F.A.S.T. garners support in Amaile

The Fa’atuatua ile Atua Samoa ua Tasi (F.A.S.T.) political party has garnered the support of villagers of the Aleipata itupa i Lalo constituency in an open forum on Tuesday.

Held in the village of Amaile the first day of the party’s roadshow was well received by villagers who were keen to hear their message.

The leader of F.A.S.T., La’auli Leuatea Schmidt, encouraged voters to elect a Member of Parliament that will not be silent and will voice their needs. 

He said if the voters feel strongly about several Government-sponsored legislation on the proposed taxing of church ministers, the restructuring of the judiciary and redefined electoral boundaries, then their vote is their voice as the party promises to abolish them if voted to form government.

“You have the answer,” La’auli told the villagers.

Sixty-five-year-old matai of Amaile Tauiliili Kolose Fruean, who is running for the Aleipata itupa i Lalo constituency under the F.A.S.T. banner, spoke about the Land Titles Registration Act 2008 that enables the leasing of customary lands. 

Veteran M.P. for Lotofaga and former Deputy Prime Minister, Fiame Naomi Mata’afa also spoke at the gathering about the newly enacted Land and Titles Court (L.T.C.) laws. 

A villager from Samusu, 53-year-old Paulo Tofilau, is a fan of the political party and its platform.

He said he welcomes the idea of a new party taking over the Government.

“The hardship faced by our people is felt out in the villages and that is why I support a change in Government,” he said. “The cost of living continues to go up, our taro is rotting in our plantation and our water supply is a headache.

“Since they started the new airport project at Tiavea, our water supply has been disrupted and we have to walk from a distance to get water from boreholes…we shouldn’t be having such issues with these necessities.”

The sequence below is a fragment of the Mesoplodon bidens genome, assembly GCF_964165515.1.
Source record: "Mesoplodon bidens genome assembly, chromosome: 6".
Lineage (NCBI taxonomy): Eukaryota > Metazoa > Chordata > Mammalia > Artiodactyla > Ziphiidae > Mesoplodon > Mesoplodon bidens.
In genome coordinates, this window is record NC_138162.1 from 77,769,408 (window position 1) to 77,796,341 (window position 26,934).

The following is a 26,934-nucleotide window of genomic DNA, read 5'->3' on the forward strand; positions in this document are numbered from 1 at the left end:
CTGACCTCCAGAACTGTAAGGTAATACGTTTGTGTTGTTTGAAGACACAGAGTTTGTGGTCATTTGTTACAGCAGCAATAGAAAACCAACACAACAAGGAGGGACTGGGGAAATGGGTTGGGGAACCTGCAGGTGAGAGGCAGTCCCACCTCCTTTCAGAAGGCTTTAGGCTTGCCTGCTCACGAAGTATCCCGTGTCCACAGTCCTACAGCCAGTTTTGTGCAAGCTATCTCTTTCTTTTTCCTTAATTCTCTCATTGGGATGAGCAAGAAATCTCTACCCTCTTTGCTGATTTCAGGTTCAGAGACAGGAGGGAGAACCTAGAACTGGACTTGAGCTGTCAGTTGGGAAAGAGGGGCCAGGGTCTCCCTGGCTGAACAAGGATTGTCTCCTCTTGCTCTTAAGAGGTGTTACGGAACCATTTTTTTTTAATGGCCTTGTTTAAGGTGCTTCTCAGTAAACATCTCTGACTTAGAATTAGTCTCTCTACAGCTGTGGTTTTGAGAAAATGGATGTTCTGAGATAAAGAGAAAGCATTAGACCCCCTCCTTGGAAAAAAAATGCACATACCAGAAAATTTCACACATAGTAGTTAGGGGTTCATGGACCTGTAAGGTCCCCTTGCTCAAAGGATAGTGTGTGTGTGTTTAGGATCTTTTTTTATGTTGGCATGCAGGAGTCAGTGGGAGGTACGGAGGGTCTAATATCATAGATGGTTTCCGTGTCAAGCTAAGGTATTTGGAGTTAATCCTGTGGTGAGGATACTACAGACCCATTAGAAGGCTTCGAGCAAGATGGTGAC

Moeao Asosefulu Lolesio of Amaile said he was thankful that F.A.S.T. provided an informative platform and elaborated political issues that they were not fully aware of. 

An issue that stood out for the matai is the L.T.C. laws that the Parliament passed which now make the Land and Titles Court autonomous. 

He said most of the villagers who attended the forum just learnt some aspects of the new laws.

Asked about the public forum convened by the Special Parliamentary Committee to solicit feedback on the then L.T.C. Bills, Moeao said their submission was not discussed. 

He claims that on the day of the consultation that was held at Saleaumua, the village mayor and a few other matai went to the consultation without discussing it with the village. 

“The village did not have an agreement on its position about the bills but the village mayor and one or two other matai went ahead without us knowing and made the submission,” he said. “That submission did not represent the views of the whole village but the village mayor who has used his position to do what he did.”

Moeao added that had the consultation been properly carried out and presented to each village it would have cleared a lot of uncertainty within the community.

“If we were properly consulted about the bills then it would be okay so that people can make their own decision based on that,” he said. “Should people decide to vote the H.R.P.P. back in Government so be it, but at least they are well aware of the laws that are governing our country and our people.” 

Another matai of Amaile, Fepuleai Anita Kelemete, shared the same view and added that the roadshow organised by F.A.S.T. helped her understand the implications of the new laws for her and her family.

She acknowledged Fiame for going into details on the new laws and claimed that many did not understand its ramification.

Fepuleai said the only way that the new laws can be repealed is for people to vote for F.A.S.T. when they go to the polls. 

The F.A.S.T. will be at the Maluafou College hall for the Vaimauga district on Wednesday to continue its roadshow. 

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